Now that Najib had visited Long Banga, a village located within the Penan tribe heartland, what will he do for the Penans?

The Penans don't expect a miracle. They are as human as we are. They all expect what the other Sarawakians are entitled to.

As far as the community is concerned, if Najib’s visit to the Penan heartland still cannot resolve their pressing problems – like exploitation and allegations of rape of their womenhood – then they wouldn’t know where else to seek relief.

So Najib better deliver what the Penan community expects – justice.

As the prime minister, he can do so much. But how much will he do, we will see. Our Penan friends deserve some kind of decent attention.


Paul Raja is a human and native rights lawyer. He is also a state level PKR leader.

10th Malaysia Plan: Going forwards or backwards?

I have a trusty little crystal ball and gazing into it, this is what I see: Dominant state participation in the economy and little evidence of private sector-led growth.

The 10th Malaysia Plan has rolled out optimistic macroeconomic growth targets. Of its expenditure allocation, 55% or RM126.5 billion is allocated for the economic sector. The blueprint indicates a Malay-cum-Umno agenda that is largely protectionist with huge direct public investments – including through GLCs – in selected economic sectors.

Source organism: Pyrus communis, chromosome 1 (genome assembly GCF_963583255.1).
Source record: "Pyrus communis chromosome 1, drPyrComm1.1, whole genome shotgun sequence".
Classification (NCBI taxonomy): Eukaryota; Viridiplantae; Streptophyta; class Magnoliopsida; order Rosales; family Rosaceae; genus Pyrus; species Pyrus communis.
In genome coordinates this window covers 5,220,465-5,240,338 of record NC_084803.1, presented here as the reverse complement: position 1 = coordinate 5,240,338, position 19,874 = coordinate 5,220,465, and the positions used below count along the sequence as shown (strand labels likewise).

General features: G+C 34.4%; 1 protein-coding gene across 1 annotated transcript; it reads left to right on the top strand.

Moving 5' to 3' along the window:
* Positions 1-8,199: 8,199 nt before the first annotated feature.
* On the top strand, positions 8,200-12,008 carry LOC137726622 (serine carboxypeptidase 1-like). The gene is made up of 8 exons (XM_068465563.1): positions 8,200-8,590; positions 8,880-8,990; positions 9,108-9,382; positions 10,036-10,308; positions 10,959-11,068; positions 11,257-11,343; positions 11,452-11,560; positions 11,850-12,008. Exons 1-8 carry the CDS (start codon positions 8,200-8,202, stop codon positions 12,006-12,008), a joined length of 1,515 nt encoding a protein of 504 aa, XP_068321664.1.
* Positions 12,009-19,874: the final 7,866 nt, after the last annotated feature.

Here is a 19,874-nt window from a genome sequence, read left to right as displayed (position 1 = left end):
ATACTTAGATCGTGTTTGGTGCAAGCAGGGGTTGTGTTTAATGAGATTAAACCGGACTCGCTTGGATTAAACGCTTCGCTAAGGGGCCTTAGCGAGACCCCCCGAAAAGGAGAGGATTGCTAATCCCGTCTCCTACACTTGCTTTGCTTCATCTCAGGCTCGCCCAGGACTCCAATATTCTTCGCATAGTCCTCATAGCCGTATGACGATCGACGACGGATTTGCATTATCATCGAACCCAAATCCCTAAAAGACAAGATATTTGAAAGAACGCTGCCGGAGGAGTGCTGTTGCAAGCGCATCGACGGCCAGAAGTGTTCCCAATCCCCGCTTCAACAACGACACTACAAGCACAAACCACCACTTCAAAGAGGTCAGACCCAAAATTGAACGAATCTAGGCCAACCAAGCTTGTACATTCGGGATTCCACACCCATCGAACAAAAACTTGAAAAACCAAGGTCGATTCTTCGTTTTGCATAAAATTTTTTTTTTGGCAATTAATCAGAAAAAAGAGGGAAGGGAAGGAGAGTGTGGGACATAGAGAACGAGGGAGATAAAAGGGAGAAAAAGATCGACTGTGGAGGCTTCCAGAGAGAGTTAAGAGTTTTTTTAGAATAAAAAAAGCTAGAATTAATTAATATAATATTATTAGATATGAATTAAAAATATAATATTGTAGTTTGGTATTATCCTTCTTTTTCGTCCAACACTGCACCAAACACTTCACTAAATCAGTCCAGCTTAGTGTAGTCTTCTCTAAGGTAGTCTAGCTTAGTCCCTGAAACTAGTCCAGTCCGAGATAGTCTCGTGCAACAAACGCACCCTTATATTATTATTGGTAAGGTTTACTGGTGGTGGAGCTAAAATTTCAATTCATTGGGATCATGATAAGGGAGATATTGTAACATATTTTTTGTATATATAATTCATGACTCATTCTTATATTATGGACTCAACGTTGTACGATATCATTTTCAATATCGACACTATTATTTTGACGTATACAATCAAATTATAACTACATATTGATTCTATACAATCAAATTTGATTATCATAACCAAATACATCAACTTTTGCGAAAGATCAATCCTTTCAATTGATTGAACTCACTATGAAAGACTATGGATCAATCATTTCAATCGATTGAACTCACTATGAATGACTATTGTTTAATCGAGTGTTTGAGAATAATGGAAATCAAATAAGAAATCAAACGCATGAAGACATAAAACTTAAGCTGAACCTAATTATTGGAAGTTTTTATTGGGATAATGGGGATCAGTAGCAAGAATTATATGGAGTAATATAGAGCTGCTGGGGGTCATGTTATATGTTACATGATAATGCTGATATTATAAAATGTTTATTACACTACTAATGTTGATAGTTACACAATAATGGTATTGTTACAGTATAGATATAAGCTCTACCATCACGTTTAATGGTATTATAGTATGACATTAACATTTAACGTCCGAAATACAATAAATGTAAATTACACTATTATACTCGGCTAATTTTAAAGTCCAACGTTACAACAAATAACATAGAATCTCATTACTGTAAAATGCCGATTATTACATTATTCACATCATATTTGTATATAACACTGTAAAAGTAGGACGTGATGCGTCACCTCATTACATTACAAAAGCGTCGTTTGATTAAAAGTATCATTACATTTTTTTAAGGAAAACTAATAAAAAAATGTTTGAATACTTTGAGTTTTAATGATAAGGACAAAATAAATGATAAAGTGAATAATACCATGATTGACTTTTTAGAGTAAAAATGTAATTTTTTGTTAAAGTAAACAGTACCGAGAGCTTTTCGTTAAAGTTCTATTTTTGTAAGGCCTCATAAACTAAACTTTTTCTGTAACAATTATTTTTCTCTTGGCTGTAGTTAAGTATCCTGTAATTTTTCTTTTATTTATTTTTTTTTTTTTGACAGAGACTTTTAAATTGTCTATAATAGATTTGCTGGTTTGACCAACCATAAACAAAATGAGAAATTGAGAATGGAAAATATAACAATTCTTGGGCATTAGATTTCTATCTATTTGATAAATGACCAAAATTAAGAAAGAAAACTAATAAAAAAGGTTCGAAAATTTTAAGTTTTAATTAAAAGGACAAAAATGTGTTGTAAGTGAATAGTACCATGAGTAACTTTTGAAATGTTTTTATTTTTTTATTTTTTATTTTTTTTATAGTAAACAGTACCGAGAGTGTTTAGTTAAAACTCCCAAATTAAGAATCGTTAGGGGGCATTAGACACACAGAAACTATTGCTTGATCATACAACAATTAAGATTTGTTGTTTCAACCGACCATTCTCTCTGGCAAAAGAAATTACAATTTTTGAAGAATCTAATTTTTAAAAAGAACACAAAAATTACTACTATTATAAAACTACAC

Although the allocation earmarks a RM20 billion ‘facilitation fund’ to boost private sector investment, no clear strategy has been revealed to promote competition across and within sectors to revive private investment and market dynamism. Nor is there any indication that the Najib administration is keen to adopt internationally accepted standards for his economic reform.

One major question that must be asked is whether the 10th Plan has set realistic targets? It wants to raise per capita income to RM38,845 by year 2015. The figure last year was RM23,841. Is the projected growth rate of eight percent per annum credible to yield an income increase of a whopping RM15,000? And this to be achieved within a span of the next five years?

The Plan also predicts GDP growth rate of 6.0% as against 4.2% between 2006 and 2010; exports to expand by 10.1% as against 3.6% during the 9th Plan period; and private investment to grow at 12.8% versus 2.0% during the previous Plan.
Key Indicator 9th Malaysia Plan 10th Malaysia Plan